36 area youth graduate sheriff’s leadership academy


The 2017 Sheriff’s Youth Leadership Academy class prepares to graduate Friday evening, July 14, 2017. / W.C. Mann

CULLMAN – On Friday, 36 area students completed the Sheriff’s Youth Leadership Academy (SYLA), a five-day intensive course sponsored by the Cullman County Sheriff’s Office (CCSO).  During the week, they met at 5:45 each morning for physical training (PT), followed by a variety of classes and hands-on experiences, including:

  • Meeting and hearing the stories of World War II veterans, including Cullman’s Roy Drinkard.
  • Team-building ropes and obstacle courses
  • Climbing, rappelling and ziplining
  • Shooting on the CCSO gun range, and experiencing shoot/don’t shoot scenarios with a firearm simulator
  • Working side-by-side with CCSO deputies to experience law enforcement emergency response tactics
  • Visiting the County Detention Center

In its second year, SYLA made a leap from 12 students to 36, with at least two students from the first class returning. 

Sheriff Matt Gentry addressed the students and their families at the graduation ceremony.

“I want to thank all of these young leaders for the ambition to give up a week of their time to come and be with us,” he began. “We live in a time and a day that is uncertain; we live in a time and a day when there’s a lot of negativity.  We see a lot of bad things, and one of the things we talked about this week was making the good outweigh the bad.  And it gives me hope, when I look and we have 36 young leaders in our community that one day may be the sheriff, may be the president over Wallace State Community College.  They’re going to be doctors and lawyers, and do all kind of great things in this world.  It gives me hope that we could have a President of the United States sitting in here today.”

Gentry talked about the difference between looking out for oneself and having the vision to make a positive impact on others.  He expressed hope in the sense of teamwork he saw in the students.  He set forth honor, courage and integrity–the three words found in the CCSO seal–as three tests that should be applied to all the students’ future decisions.

Wallace State Community College President Dr. Vicki Karolewics was the night’s keynote speaker, and shared Lee Iacocca’s “nine C’s of leadership” with the students: curiosity, creativity, communication, character, courage, conviction, charisma, competence and common sense.

The 36 students were assigned to one of four teams for the week.  Each team had an adult coach, either from the CCSO or Cullman Area Workforce Solutions at Wallace State.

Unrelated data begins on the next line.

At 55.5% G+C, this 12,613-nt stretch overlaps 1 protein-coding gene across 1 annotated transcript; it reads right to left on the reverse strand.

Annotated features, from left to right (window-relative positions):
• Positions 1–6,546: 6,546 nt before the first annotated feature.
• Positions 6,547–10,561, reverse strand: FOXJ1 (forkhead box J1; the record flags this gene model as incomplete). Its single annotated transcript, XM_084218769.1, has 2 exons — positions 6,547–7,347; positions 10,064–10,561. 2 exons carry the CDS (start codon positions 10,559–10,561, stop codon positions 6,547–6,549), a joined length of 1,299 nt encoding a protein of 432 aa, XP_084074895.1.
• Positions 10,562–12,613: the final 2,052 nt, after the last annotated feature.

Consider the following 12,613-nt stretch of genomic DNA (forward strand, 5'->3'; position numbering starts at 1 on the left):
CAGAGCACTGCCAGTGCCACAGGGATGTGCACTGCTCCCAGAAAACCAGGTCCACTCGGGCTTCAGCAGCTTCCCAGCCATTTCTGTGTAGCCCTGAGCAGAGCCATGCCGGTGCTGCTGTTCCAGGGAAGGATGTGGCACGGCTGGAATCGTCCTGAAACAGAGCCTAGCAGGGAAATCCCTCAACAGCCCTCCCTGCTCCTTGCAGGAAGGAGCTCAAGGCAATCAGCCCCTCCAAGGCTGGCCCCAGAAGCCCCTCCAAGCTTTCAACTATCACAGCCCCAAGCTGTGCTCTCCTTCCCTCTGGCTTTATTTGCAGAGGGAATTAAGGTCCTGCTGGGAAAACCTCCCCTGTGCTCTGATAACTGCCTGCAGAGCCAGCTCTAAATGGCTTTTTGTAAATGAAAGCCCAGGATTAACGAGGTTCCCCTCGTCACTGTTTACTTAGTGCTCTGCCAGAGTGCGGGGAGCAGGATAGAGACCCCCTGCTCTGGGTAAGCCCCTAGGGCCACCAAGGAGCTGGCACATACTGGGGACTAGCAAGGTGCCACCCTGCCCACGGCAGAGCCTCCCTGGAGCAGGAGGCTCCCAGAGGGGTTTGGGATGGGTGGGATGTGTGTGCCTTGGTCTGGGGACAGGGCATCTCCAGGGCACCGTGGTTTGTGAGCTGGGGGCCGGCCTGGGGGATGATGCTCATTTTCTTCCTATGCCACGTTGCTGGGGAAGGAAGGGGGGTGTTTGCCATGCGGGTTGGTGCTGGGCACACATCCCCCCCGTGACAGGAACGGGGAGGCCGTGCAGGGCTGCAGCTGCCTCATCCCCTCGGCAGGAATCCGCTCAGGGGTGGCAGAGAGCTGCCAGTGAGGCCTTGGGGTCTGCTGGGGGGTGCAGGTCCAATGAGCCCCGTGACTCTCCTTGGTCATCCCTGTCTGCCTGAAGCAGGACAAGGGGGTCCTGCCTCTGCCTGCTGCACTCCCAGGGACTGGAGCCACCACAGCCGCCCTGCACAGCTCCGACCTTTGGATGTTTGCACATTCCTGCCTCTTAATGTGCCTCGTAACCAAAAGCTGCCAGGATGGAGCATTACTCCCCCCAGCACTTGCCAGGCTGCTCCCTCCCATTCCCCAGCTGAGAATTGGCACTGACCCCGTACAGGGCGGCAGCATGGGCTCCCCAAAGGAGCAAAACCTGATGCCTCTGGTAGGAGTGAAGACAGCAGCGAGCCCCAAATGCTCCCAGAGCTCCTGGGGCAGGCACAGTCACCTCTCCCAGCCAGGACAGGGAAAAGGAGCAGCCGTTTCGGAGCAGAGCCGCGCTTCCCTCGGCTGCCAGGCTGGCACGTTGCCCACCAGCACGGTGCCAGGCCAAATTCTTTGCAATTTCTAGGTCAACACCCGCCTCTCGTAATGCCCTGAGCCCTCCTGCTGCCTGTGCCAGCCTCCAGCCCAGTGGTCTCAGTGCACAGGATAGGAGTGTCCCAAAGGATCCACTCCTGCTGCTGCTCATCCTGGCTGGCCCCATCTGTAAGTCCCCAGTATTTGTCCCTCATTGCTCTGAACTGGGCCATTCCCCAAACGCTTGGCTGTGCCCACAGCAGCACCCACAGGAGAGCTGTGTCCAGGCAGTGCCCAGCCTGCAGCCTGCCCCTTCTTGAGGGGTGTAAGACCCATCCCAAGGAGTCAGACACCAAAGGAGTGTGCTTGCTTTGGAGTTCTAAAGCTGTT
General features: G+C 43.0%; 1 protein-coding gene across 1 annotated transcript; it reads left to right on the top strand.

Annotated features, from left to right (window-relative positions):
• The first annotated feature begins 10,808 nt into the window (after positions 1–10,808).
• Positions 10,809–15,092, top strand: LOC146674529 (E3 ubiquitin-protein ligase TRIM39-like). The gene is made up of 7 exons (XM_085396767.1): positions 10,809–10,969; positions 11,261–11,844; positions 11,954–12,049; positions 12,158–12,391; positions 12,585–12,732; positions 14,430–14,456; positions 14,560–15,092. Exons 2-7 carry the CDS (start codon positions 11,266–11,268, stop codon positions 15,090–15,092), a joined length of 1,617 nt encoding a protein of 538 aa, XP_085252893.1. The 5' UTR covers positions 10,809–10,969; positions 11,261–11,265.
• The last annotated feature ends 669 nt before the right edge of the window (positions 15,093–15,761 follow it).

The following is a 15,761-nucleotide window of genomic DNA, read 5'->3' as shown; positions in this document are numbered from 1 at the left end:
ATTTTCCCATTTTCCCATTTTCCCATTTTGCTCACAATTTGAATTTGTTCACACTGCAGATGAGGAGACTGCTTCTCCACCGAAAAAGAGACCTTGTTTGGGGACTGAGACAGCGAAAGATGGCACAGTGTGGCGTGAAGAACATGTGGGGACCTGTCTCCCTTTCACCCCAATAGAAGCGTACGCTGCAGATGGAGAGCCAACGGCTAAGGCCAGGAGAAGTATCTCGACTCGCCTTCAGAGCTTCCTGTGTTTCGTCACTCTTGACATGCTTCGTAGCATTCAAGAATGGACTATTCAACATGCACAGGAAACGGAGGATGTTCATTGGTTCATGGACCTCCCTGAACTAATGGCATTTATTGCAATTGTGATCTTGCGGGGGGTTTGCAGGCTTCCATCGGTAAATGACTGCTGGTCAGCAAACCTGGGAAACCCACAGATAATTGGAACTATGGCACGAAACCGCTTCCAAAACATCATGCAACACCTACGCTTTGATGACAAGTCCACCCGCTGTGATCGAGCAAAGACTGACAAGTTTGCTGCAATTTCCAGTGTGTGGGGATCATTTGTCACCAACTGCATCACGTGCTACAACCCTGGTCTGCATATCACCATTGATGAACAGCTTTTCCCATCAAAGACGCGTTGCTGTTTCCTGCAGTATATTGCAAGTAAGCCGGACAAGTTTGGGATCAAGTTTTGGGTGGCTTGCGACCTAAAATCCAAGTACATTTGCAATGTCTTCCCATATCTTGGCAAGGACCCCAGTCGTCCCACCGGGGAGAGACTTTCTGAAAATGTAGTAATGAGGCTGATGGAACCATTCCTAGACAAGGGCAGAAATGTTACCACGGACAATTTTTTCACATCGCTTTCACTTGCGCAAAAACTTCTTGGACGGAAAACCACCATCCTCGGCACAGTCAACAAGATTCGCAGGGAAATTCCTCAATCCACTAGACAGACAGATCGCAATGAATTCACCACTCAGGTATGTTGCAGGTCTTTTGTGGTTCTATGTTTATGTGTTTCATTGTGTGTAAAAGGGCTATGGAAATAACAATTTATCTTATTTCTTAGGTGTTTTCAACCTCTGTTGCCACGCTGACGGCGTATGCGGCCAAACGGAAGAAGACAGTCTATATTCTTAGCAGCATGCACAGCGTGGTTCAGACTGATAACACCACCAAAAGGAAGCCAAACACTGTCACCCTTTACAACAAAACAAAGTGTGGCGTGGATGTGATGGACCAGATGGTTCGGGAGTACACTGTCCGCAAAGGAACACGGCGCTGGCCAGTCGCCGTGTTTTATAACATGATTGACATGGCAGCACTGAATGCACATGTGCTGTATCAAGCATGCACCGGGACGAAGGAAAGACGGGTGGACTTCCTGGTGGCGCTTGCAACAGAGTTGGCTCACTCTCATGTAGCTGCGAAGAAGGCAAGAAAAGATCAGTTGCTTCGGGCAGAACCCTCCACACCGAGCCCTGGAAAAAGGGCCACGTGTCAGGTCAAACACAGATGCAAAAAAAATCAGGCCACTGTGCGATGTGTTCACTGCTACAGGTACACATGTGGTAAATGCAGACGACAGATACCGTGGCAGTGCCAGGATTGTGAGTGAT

“Team Eddleman”

Coach – career counselor Jennifer Eddleman

Captain – Bryson Fletcher

Klowy Jade Barrett

R.J. Bynum

Blake Christopher Burman

Peyton Oliver Dunn

Elijah Noah Edge

Karli Grace Mitchell

Breaunah Jean Smith

Tyler Matthew WIlliams

“Team Farnsworth”

Coach – career counselor Lisa Farnsworth

Captain – Tori Partridge

Brandon Hunter Bishop

Aaron Gene Brown

Ally Elizabeth Farnsworth

Emma Grace Farnsworth

Zachary Seth Hightower

Jesse Ryan Mayo

Daniel Ryan Ratliff

Lillian Sophia Roman

Leah Grace Tarvin

Brittany Erin Thomas

“Team Lawson”

Coach – Deputy Jeff Lawson

Captain – Truman Lee Boyd

Bridgette Cathryne Duke

Garret Dyle

Fulton Joseph Gil

Dylan Austin Harper

Stacy Elaine Harris

Michelle Herrick

Lucas Gage Suits

“Team Whaley”

Coach –  Deputy Chad Whaley

Captain – Zacharia Thomas/Andrew Williams (changed due to necessary absence)

Cheyenne Lynn Harper

Maggie Elizabeth Holloway

Luke Allen Marti

Briana Danielle Nicholson

Alesia Marie Taylor

Lacey Alexius Watts

Alexis Tierra White

The Tribune spoke with the team captains about their experiences.

Bryson Fletcher – “This week has given me more realism in law enforcement, and helped me realize that our officers in the county put on that uniform and put their lives in jeopardy for us.”

Favorite experiences: rappelling, ropes course

Truman Boyd – “This week really opened up my eyes, because you always hear about police officers risking their lives; but when it comes down to it, they actually do.  And it’s not just the police officers in uniform that make the CCSO run; it’s people at the jail also.  There’s many parts that play into it.  I was able to learn about all this stuff, and have more appreciation for it.”

Favorite experience: hearing the WWII veterans talk about their service

Tori Partridge – “Getting to form a relationship with all the officers has really been priceless, getting know all the people who serve and protect us every day, Then, just watching the leadership of all of us here grow has been amazing.  We come in as strangers, but grow as a team, and watch everybody’s leadership potential grow.”

Favorite experience: ropes course

Andrew Williams – “I can agree with everything they’ve said; and for me personally, I’ve been fascinated by everything we did this week.  I learned more from that, and experienced things I’ve never done before.”

Favorite experiences: shooting, rappelling

After the ceremony, Lt. Rex Sorrow, who headed up this year’s SYLA, shared, “Just for me, my perspective is that it’s just a huge honor to be a small part of the sheriff’s vision.  It’s a great program.  Students came out, not knowing what to expect, and in the end, I think they were very pleased with what we did, some of the activities we were involved in, and some of the things we put them through.  Nobody complained about anything.  Everybody came out smiling and had a good time.”

For more information about CCSO programs, including the Citizens’ Academy, coming later this summer, visit www.cullmansheriff.org.

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